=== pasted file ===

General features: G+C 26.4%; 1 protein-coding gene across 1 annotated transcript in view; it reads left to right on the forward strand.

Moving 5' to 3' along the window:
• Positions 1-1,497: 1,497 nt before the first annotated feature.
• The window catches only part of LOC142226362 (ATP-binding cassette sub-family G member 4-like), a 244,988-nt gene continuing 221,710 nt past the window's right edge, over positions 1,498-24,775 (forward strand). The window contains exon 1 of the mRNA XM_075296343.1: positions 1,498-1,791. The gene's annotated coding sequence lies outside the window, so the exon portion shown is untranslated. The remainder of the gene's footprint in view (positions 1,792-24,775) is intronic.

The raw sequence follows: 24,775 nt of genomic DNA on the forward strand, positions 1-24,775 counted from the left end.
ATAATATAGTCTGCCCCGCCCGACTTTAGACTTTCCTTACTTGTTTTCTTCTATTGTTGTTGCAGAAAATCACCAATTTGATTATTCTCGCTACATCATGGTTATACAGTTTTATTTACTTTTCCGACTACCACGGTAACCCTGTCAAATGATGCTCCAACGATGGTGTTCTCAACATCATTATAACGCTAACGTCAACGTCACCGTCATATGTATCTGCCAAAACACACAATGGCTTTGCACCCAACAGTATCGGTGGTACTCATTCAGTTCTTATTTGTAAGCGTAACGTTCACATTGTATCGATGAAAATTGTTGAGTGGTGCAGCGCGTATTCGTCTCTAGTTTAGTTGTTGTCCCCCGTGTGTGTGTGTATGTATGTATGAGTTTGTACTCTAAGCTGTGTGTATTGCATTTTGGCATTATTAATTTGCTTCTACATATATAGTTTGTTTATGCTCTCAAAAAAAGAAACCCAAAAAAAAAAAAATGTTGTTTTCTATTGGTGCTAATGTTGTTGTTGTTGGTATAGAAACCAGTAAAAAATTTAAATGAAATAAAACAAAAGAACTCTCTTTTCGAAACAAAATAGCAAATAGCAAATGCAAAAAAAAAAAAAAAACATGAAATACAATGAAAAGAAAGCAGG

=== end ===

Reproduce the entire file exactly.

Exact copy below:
General features: G+C 26.4%; 1 protein-coding gene across 1 annotated transcript in view; it reads left to right on the forward strand.

Moving 5' to 3' along the window:
• Positions 1-1,497: 1,497 nt before the first annotated feature.
• The window catches only part of LOC142226362 (ATP-binding cassette sub-family G member 4-like), a 244,988-nt gene continuing 221,710 nt past the window's right edge, over positions 1,498-24,775 (forward strand). The window contains exon 1 of the mRNA XM_075296343.1: positions 1,498-1,791. The gene's annotated coding sequence lies outside the window, so the exon portion shown is untranslated. The remainder of the gene's footprint in view (positions 1,792-24,775) is intronic.

The raw sequence follows: 24,775 nt of genomic DNA on the forward strand, positions 1-24,775 counted from the left end.
ATAATATAGTCTGCCCCGCCCGACTTTAGACTTTCCTTACTTGTTTTCTTCTATTGTTGTTGCAGAAAATCACCAATTTGATTATTCTCGCTACATCATGGTTATACAGTTTTATTTACTTTTCCGACTACCACGGTAACCCTGTCAAATGATGCTCCAACGATGGTGTTCTCAACATCATTATAACGCTAACGTCAACGTCACCGTCATATGTATCTGCCAAAACACACAATGGCTTTGCACCCAACAGTATCGGTGGTACTCATTCAGTTCTTATTTGTAAGCGTAACGTTCACATTGTATCGATGAAAATTGTTGAGTGGTGCAGCGCGTATTCGTCTCTAGTTTAGTTGTTGTCCCCCGTGTGTGTGTGTATGTATGTATGAGTTTGTACTCTAAGCTGTGTGTATTGCATTTTGGCATTATTAATTTGCTTCTACATATATAGTTTGTTTATGCTCTCAAAAAAAGAAACCCAAAAAAAAAAAAATGTTGTTTTCTATTGGTGCTAATGTTGTTGTTGTTGGTATAGAAACCAGTAAAAAATTTAAATGAAATAAAACAAAAGAACTCTCTTTTCGAAACAAAATAGCAAATAGCAAATGCAAAAAAAAAAAAAAAACATGAAATACAATGAAAAGAAAGCAGG